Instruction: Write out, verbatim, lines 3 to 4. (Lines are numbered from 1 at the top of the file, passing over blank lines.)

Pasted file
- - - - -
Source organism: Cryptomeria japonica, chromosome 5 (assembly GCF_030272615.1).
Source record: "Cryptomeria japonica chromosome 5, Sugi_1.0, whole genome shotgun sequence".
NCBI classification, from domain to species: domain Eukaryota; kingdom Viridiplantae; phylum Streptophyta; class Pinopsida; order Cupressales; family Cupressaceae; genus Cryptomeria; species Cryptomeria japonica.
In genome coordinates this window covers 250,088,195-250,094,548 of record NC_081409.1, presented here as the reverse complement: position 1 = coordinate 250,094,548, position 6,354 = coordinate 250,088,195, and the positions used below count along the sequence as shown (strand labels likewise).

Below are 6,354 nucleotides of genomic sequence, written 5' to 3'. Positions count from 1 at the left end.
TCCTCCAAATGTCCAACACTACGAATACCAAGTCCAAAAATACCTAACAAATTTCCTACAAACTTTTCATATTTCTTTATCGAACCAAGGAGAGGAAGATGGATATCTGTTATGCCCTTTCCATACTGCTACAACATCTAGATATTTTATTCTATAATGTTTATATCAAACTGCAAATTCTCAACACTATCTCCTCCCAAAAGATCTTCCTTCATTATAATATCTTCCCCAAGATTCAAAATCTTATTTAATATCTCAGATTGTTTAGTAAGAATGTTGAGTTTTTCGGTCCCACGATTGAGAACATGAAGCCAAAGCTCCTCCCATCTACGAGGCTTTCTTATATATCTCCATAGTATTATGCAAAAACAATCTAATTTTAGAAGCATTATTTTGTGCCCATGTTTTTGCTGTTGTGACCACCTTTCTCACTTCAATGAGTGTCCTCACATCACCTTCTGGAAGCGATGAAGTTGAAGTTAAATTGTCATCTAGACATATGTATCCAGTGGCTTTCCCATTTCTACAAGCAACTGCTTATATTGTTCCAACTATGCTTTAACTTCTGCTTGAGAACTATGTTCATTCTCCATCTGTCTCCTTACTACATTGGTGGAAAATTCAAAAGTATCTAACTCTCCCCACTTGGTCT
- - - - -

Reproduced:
NCBI classification, from domain to species: domain Eukaryota; kingdom Viridiplantae; phylum Streptophyta; class Pinopsida; order Cupressales; family Cupressaceae; genus Cryptomeria; species Cryptomeria japonica.
In genome coordinates this window covers 250,088,195-250,094,548 of record NC_081409.1, presented here as the reverse complement: position 1 = coordinate 250,094,548, position 6,354 = coordinate 250,088,195, and the positions used below count along the sequence as shown (strand labels likewise).